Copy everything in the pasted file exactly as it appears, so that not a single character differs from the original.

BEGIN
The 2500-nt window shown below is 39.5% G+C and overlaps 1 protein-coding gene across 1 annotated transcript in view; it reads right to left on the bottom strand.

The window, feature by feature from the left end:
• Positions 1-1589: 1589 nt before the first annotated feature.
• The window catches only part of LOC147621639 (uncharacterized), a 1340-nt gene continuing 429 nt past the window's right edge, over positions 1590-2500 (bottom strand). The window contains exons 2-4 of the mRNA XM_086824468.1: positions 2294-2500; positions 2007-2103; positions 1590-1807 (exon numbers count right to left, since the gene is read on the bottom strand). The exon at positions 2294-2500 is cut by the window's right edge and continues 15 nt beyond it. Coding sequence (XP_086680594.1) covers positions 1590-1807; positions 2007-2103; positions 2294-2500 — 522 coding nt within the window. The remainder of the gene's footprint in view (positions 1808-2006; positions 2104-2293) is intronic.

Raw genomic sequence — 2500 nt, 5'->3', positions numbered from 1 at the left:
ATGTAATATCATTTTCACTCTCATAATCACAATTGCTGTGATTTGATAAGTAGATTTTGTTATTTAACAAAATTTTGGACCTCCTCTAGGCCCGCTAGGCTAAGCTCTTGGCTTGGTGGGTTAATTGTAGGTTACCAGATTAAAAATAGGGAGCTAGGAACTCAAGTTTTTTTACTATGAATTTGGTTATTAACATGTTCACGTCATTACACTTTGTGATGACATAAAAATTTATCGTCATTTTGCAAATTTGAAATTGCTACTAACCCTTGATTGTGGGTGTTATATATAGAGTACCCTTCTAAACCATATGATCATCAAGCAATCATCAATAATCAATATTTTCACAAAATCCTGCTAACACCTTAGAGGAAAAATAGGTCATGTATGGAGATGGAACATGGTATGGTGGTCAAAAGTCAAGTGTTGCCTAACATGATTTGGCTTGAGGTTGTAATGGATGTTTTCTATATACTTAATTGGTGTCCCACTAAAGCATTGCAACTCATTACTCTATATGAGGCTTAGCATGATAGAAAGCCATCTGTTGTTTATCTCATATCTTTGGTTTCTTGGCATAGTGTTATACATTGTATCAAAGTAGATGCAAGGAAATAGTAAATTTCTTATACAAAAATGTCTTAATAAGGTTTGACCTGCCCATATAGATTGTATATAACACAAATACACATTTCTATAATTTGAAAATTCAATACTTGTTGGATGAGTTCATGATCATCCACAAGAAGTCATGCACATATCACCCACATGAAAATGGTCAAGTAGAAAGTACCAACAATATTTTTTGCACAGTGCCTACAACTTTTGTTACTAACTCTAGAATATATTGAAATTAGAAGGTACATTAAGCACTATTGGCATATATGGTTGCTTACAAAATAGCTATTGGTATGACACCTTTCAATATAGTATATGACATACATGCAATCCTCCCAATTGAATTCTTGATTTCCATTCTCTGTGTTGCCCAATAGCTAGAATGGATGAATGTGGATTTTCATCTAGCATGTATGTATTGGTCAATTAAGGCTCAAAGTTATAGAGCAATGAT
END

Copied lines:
The 2500-nt window shown below is 39.5% G+C and overlaps 1 protein-coding gene across 1 annotated transcript in view; it reads right to left on the bottom strand.

The window, feature by feature from the left end:
• Positions 1-1589: 1589 nt before the first annotated feature.
• The window catches only part of LOC147621639 (uncharacterized), a 1340-nt gene continuing 429 nt past the window's right edge, over positions 1590-2500 (bottom strand). The window contains exons 2-4 of the mRNA XM_086824468.1: positions 2294-2500; positions 2007-2103; positions 1590-1807 (exon numbers count right to left, since the gene is read on the bottom strand). The exon at positions 2294-2500 is cut by the window's right edge and continues 15 nt beyond it. Coding sequence (XP_086680594.1) covers positions 1590-1807; positions 2007-2103; positions 2294-2500 — 522 coding nt within the window. The remainder of the gene's footprint in view (positions 1808-2006; positions 2104-2293) is intronic.

Raw genomic sequence — 2500 nt, 5'->3', positions numbered from 1 at the left:
ATGTAATATCATTTTCACTCTCATAATCACAATTGCTGTGATTTGATAAGTAGATTTTGTTATTTAACAAAATTTTGGACCTCCTCTAGGCCCGCTAGGCTAAGCTCTTGGCTTGGTGGGTTAATTGTAGGTTACCAGATTAAAAATAGGGAGCTAGGAACTCAAGTTTTTTTACTATGAATTTGGTTATTAACATGTTCACGTCATTACACTTTGTGATGACATAAAAATTTATCGTCATTTTGCAAATTTGAAATTGCTACTAACCCTTGATTGTGGGTGTTATATATAGAGTACCCTTCTAAACCATATGATCATCAAGCAATCATCAATAATCAATATTTTCACAAAATCCTGCTAACACCTTAGAGGAAAAATAGGTCATGTATGGAGATGGAACATGGTATGGTGGTCAAAAGTCAAGTGTTGCCTAACATGATTTGGCTTGAGGTTGTAATGGATGTTTTCTATATACTTAATTGGTGTCCCACTAAAGCATTGCAACTCATTACTCTATATGAGGCTTAGCATGATAGAAAGCCATCTGTTGTTTATCTCATATCTTTGGTTTCTTGGCATAGTGTTATACATTGTATCAAAGTAGATGCAAGGAAATAGTAAATTTCTTATACAAAAATGTCTTAATAAGGTTTGACCTGCCCATATAGATTGTATATAACACAAATACACATTTCTATAATTTGAAAATTCAATACTTGTTGGATGAGTTCATGATCATCCACAAGAAGTCATGCACATATCACCCACATGAAAATGGTCAAGTAGAAAGTACCAACAATATTTTTTGCACAGTGCCTACAACTTTTGTTACTAACTCTAGAATATATTGAAATTAGAAGGTACATTAAGCACTATTGGCATATATGGTTGCTTACAAAATAGCTATTGGTATGACACCTTTCAATATAGTATATGACATACATGCAATCCTCCCAATTGAATTCTTGATTTCCATTCTCTGTGTTGCCCAATAGCTAGAATGGATGAATGTGGATTTTCATCTAGCATGTATGTATTGGTCAATTAAGGCTCAAAGTTATAGAGCAATGAT